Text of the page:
The Michigan Technology and Research Institute and Wayne State University have partnered to commercialize three small molecule compounds developed by WSU researchers with the potential to treat an array of neurological conditions, the university said this week.
As part of their deal, MITRI and WSU have inked a letter of intent to form a company to ready for clinical trials the most advanced of the compounds, a small molecule triple-uptake inhibitor for treating depression, at which point they hope to attract a pharma partner for further development.
The partners will also eventually develop small molecules for treating Parkinson's disease and dementia; and one for treating substance abuse, officials from MITRI and WSU said this week.
To fund the company's formation and additional research on the first potential therapeutic, the partners will likely seek between $10 million and $20 million in venture capital, Felix de la Iglesia, president of science and strategy at MITRI, told BTW.
"We will set up the company to license the IP [from WSU]," said de la Iglesias. "Once the company is established and we secure funding, we will start developing the plan, and then use different contractors to execute different parts of the plan."
Randy Ramharack, a technology licensing manager at Wayne State University, added that the partners will "develop an extensive business and detailed drug-development plan to get the drug to, say, Phase I clinical trials. And with our experimental data and plan, we're going to seek venture funding for this new company."
All three of the small-molecule platforms were developed in the laboratory of Aloke Dutta, a professor of pharmaceutical sciences at WSU's Eugene Applebaum College of Pharmacy and Health Sciences.
The first drug candidate, a so-called triple-uptake inhibitor, is thought to be an improvement over existing antidepressants such as selective serotonin reuptake inhibitors and dual serotonin/norepinephrine inhibitors, which address only serotonin and norepinephrine imbalances in the brain.
In contrast, TUIs (also called triple reuptake inhibitors, or TRIs) inhibit a third major neurotransmitter, dopamine, and it is hoped that this added component may make the drugs more efficacious than SSRIs or SNRIs.
"One of the research goals will be to study whether such novel [TRI] molecules have more desirable therapeutic profiles as antidepressant agents compared to the current existing drugs, and whether their chronic exposure might sustain effectiveness and lower the incidence of side effects," Dutta said in a statement.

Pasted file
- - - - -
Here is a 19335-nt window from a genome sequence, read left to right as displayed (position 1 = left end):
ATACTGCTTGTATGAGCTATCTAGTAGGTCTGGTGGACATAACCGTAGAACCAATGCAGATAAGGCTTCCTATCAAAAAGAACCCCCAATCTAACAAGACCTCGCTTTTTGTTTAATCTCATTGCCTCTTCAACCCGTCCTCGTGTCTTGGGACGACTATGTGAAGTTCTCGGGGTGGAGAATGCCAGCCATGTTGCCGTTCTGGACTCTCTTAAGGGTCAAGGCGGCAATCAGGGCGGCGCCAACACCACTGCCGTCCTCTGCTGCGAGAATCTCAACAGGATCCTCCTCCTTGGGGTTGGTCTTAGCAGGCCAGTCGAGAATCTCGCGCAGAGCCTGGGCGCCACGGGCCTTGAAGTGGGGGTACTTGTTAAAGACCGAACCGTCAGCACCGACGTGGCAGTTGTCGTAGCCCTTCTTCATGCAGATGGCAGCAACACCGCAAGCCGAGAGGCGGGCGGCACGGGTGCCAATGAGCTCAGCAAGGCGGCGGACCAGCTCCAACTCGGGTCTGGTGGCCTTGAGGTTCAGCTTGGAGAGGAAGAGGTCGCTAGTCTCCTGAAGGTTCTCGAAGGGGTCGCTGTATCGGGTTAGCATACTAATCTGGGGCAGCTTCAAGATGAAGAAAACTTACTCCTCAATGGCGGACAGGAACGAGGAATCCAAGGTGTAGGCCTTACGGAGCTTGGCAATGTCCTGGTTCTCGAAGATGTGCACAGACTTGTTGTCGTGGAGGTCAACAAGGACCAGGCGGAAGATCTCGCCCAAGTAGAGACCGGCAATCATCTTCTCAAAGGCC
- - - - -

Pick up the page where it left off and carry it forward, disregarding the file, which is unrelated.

So far, using undisclosed funding from the Michigan Universities Commercialization Institute, Dutta's lab has shown that the TRIs exhibit activity in animal models that indicate antidepressant activity – a long way from demonstrating that the drug might be safe and effective in humans.
To that end, Dutta's lab will work closely with Ann Arbor-based MITRI, which was founded in late 2006 primarily by several former employees of the Michigan laboratories of Pfizer and Parke-Davis (which was acquired by Pfizer in 2000).
According to co-founder de la Iglesia, who once served as vice president of preclinical worldwide safety at Parke-Davis/Pfizer, MITRI has a three-pronged business plan.
"One is that we're a general consulting company for the pharmaceutical industry, and the second is that we manage projects in their entirety for certain pharma and biotech companies," de la Iglesia said.
MITRI's third arm, which is responsible for the WSU partnership, "organizes a company with a sponsor like WSU, which provides the IP, and then we transform that into a company and [seek funding] and nurture it in its early stages," de la Iglesia said.
In this way, MITRI is not entirely different from an incubator or tech-commercialization firm, except that its team has more than 90 years of combined pharmaceutical industry experience.
"These guys really understand drug development and are top-notch toxicologists," Ramharack said. "They've had experience getting several drugs to market, and they have expertise in … moving university technologies out to the commercial market."
According to de la Iglesia, a private consulting group he founded prior to MITRI already tested this commercialization model by helping spin out QRxPharma in 2002 from research conducted at the University of Queensland in the late 1990s. In 2007, QRxPharma, which develops treatments for pain management and central nervous-system disorders, began trading on the Australian Securities Exchange under the symbol “QRX.”
"They have really good relationships with VCs, and have been successful in the past with other deals," Ramharack said. "It's not like the blind leading the blind. It's a real partnership – we've got the science, and they've got the ability to move the project forward."
MITRI is now in the process of tapping those VC relations to secure enough funding to move the WSU technology along. At some point the partners will incorporate a separate company to license the IP from WSU, "and then MITRI, depending on the relationship with the venture capitalist, might take an equity stake," Ramharack said.
"The key is going to be getting the funding to [reach] Phase I," he added. "The end game is to partner with big pharma to take it further. Maybe the company itself can get enough capital to take this all the way to market, but typically you'll need the resources of big pharma to commercialize something like this."